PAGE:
A European Union climate expert has described Australian opposition to a carbon tax as bizarre, diplomatically pointing out Britain's Conservatives were more co-operative in opposition.
Jill Duggan, who managed Britain's initial emissions trading scheme (ETS), said there was an incorrect perception that Australia would be going it alone if it put a price on carbon.
"The thing that struck me is how the debate has changed here and also that wide perception that I keep hearing that Australia shouldn't go first," she told reporters in Canberra today.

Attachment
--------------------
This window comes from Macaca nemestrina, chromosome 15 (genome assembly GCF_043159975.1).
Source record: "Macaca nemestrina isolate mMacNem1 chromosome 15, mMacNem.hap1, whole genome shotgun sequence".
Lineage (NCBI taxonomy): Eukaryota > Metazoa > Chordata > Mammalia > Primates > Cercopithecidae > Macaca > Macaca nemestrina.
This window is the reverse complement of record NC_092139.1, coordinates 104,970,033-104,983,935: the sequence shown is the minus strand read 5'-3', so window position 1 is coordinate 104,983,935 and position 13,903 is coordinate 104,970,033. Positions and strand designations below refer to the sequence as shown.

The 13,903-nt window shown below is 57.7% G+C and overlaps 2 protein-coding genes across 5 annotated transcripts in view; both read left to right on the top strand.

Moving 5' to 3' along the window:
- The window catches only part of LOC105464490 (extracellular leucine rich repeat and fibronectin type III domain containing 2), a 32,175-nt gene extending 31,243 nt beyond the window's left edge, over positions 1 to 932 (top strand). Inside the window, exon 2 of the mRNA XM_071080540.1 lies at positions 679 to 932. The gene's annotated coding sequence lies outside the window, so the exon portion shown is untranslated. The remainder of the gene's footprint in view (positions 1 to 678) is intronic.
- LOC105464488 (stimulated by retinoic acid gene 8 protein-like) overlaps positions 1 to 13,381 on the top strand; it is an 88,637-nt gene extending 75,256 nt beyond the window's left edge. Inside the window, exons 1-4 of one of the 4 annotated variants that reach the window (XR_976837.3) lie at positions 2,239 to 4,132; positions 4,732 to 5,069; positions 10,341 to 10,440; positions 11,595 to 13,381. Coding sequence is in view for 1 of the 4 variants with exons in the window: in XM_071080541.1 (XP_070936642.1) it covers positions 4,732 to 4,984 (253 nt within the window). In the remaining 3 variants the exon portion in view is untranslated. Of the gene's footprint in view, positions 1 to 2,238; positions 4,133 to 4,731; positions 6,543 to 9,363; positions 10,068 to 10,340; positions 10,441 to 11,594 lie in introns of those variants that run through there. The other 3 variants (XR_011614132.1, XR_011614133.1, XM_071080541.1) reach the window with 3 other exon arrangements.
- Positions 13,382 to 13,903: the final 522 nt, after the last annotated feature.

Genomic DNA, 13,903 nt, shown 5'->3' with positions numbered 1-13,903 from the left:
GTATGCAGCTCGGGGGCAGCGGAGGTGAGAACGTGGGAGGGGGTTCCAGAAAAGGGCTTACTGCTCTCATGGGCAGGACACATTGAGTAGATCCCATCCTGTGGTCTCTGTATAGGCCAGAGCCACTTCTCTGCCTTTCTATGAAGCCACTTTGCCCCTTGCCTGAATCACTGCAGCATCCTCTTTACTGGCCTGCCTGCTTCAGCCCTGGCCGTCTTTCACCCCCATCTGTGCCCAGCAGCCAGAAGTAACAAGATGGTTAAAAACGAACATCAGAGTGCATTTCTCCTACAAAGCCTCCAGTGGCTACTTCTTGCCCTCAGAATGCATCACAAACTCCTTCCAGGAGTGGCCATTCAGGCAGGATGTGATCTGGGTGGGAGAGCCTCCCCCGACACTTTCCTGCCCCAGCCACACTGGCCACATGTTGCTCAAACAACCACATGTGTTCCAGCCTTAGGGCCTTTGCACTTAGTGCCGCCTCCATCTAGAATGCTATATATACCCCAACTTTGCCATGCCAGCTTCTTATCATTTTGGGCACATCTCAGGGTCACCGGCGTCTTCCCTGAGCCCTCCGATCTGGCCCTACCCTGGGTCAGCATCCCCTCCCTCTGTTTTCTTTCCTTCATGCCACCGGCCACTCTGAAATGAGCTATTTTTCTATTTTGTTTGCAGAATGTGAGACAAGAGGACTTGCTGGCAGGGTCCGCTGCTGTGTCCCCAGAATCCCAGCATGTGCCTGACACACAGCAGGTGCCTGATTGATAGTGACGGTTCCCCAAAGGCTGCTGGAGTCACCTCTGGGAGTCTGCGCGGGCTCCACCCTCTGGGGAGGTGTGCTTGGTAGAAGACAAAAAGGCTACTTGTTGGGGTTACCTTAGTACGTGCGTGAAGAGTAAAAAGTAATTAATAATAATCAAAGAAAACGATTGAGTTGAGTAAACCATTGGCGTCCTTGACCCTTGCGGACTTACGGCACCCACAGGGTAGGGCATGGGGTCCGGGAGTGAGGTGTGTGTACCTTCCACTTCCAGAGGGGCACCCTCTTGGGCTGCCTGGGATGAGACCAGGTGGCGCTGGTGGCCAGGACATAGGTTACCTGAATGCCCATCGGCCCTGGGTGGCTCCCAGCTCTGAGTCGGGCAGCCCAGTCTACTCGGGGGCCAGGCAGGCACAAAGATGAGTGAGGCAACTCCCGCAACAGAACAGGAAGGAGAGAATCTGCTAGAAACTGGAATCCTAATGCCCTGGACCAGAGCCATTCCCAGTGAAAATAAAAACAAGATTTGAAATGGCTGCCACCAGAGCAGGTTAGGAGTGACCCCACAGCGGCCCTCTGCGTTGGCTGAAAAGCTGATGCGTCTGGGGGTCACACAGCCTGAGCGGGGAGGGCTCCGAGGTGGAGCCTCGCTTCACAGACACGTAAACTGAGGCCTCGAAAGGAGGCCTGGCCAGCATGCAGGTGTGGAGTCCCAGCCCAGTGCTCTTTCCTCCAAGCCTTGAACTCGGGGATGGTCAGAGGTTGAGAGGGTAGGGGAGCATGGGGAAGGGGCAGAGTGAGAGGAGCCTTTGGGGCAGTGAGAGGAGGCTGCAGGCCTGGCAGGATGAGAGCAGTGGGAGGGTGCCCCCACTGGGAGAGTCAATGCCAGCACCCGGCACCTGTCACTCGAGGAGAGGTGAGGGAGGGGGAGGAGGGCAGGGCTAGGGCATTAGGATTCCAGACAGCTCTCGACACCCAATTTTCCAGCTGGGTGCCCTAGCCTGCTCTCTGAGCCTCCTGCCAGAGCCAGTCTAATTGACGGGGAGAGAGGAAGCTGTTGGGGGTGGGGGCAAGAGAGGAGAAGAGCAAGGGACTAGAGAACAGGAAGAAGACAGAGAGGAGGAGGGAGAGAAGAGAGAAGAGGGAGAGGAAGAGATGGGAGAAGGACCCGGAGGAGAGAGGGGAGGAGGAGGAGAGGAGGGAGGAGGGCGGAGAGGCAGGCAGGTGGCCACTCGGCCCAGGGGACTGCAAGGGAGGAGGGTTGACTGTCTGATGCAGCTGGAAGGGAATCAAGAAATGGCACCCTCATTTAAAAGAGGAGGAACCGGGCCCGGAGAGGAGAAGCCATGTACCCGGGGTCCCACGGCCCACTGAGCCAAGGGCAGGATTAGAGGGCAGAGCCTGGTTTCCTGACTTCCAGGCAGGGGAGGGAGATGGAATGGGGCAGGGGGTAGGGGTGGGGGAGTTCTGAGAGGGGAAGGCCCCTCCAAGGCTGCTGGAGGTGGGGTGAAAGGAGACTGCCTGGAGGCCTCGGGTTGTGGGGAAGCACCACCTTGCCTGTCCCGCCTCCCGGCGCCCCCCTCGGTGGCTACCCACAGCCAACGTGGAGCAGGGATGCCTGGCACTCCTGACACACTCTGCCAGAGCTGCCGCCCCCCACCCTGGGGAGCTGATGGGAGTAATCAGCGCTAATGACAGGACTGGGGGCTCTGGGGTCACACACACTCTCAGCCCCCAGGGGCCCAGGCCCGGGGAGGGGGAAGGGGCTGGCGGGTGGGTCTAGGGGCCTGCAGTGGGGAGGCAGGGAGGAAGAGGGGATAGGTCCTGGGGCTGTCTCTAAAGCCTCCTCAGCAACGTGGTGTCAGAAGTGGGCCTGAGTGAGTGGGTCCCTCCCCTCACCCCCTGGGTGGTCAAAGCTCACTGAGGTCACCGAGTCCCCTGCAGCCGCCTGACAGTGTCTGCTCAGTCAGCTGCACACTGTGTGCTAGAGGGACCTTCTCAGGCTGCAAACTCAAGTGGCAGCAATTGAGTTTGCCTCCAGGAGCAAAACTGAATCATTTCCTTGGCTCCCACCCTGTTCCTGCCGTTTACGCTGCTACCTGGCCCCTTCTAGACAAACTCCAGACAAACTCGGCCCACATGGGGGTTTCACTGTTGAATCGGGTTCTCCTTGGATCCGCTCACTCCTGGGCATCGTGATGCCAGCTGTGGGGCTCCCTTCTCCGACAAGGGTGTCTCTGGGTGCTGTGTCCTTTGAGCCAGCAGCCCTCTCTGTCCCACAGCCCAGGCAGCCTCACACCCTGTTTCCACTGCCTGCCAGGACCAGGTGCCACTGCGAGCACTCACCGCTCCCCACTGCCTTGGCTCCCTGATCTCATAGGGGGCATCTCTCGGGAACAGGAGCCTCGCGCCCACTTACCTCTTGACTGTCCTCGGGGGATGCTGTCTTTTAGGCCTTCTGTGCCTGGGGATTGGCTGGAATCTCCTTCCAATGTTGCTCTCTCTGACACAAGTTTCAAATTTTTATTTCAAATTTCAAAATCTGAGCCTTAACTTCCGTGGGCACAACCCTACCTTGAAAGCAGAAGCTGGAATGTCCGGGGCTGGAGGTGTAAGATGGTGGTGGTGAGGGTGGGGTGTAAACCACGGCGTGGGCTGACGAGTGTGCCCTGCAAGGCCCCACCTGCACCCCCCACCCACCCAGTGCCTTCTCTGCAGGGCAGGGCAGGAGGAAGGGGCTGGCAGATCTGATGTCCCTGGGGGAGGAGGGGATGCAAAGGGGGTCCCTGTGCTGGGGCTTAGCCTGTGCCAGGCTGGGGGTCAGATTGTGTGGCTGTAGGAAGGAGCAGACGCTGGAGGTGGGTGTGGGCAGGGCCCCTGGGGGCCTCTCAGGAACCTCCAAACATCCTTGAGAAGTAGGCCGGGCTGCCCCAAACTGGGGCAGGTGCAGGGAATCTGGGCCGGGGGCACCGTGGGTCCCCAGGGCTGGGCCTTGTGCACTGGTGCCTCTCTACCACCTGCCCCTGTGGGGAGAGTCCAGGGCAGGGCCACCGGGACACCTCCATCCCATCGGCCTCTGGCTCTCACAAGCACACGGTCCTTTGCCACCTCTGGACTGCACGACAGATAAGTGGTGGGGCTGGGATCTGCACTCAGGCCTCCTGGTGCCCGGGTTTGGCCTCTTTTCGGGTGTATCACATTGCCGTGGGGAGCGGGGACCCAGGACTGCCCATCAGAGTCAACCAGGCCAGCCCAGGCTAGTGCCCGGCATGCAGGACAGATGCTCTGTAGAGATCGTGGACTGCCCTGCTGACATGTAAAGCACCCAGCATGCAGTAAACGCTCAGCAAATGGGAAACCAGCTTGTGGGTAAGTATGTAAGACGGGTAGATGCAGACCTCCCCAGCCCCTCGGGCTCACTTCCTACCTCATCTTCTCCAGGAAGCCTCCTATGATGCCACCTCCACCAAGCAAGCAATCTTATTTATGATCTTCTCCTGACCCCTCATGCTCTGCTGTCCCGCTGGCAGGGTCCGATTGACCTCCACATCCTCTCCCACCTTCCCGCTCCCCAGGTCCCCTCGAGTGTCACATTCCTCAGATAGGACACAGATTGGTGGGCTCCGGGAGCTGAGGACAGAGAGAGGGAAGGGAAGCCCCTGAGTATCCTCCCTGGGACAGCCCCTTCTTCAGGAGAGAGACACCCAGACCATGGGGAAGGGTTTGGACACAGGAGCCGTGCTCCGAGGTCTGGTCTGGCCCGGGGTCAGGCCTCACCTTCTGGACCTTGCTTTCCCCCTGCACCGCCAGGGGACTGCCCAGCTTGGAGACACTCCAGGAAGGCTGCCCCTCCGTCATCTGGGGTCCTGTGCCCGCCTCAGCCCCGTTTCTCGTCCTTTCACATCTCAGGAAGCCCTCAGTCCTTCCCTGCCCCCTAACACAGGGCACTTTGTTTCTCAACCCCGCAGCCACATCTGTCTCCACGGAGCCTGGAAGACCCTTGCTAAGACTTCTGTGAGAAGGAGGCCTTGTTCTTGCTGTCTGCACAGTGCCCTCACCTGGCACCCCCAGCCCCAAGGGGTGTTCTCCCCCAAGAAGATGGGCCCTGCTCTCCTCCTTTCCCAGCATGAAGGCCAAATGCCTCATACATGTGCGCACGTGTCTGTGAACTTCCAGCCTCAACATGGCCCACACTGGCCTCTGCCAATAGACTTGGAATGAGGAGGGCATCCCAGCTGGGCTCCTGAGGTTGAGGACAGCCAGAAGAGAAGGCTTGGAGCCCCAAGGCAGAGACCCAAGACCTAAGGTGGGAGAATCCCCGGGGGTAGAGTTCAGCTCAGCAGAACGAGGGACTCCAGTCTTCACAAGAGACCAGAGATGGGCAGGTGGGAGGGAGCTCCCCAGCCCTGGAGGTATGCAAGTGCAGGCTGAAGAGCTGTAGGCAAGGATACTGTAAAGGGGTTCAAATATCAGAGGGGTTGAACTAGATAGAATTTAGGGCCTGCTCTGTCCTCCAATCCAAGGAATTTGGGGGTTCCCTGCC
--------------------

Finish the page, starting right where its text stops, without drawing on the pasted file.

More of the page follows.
"Coming from Europe, that sounds slightly bizarre because there are 30 countries in Europe that have had a carbon price ... since the beginning of 2005."
Unlike Australia the EU has been making progress in cutting carbon emissions and switching to clean energy. Their carbon pricing hasn't been without its hitches (since they were the first) but their experience does provide countries starting later (like Australia) with plenty of lessons in how to design an effective scheme. Of course it isn't just the EU with carbon pricing, even our little old neighbour New Zealand has an emissions trading scheme.